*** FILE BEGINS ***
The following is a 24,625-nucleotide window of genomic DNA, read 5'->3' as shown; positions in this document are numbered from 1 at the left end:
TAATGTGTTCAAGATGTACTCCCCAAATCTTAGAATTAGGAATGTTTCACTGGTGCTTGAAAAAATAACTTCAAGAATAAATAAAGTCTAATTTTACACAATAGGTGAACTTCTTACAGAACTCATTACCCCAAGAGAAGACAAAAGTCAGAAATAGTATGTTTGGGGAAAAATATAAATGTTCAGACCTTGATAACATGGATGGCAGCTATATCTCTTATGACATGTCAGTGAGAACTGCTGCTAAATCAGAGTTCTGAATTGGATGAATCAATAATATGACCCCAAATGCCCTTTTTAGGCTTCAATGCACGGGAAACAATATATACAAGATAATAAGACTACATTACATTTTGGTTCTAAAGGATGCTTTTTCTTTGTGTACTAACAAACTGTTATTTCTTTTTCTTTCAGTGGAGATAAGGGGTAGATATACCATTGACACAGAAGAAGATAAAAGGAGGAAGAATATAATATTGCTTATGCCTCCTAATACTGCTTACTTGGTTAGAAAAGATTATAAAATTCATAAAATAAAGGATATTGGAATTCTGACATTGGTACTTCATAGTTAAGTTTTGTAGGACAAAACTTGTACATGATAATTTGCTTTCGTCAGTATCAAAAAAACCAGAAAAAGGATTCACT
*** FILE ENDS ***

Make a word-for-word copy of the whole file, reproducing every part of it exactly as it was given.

The following is a 24,625-nucleotide window of genomic DNA, read 5'->3' as shown; positions in this document are numbered from 1 at the left end:
TAATGTGTTCAAGATGTACTCCCCAAATCTTAGAATTAGGAATGTTTCACTGGTGCTTGAAAAAATAACTTCAAGAATAAATAAAGTCTAATTTTACACAATAGGTGAACTTCTTACAGAACTCATTACCCCAAGAGAAGACAAAAGTCAGAAATAGTATGTTTGGGGAAAAATATAAATGTTCAGACCTTGATAACATGGATGGCAGCTATATCTCTTATGACATGTCAGTGAGAACTGCTGCTAAATCAGAGTTCTGAATTGGATGAATCAATAATATGACCCCAAATGCCCTTTTTAGGCTTCAATGCACGGGAAACAATATATACAAGATAATAAGACTACATTACATTTTGGTTCTAAAGGATGCTTTTTCTTTGTGTACTAACAAACTGTTATTTCTTTTTCTTTCAGTGGAGATAAGGGGTAGATATACCATTGACACAGAAGAAGATAAAAGGAGGAAGAATATAATATTGCTTATGCCTCCTAATACTGCTTACTTGGTTAGAAAAGATTATAAAATTCATAAAATAAAGGATATTGGAATTCTGACATTGGTACTTCATAGTTAAGTTTTGTAGGACAAAACTTGTACATGATAATTTGCTTTCGTCAGTATCAAAAAAACCAGAAAAAGGATTCACT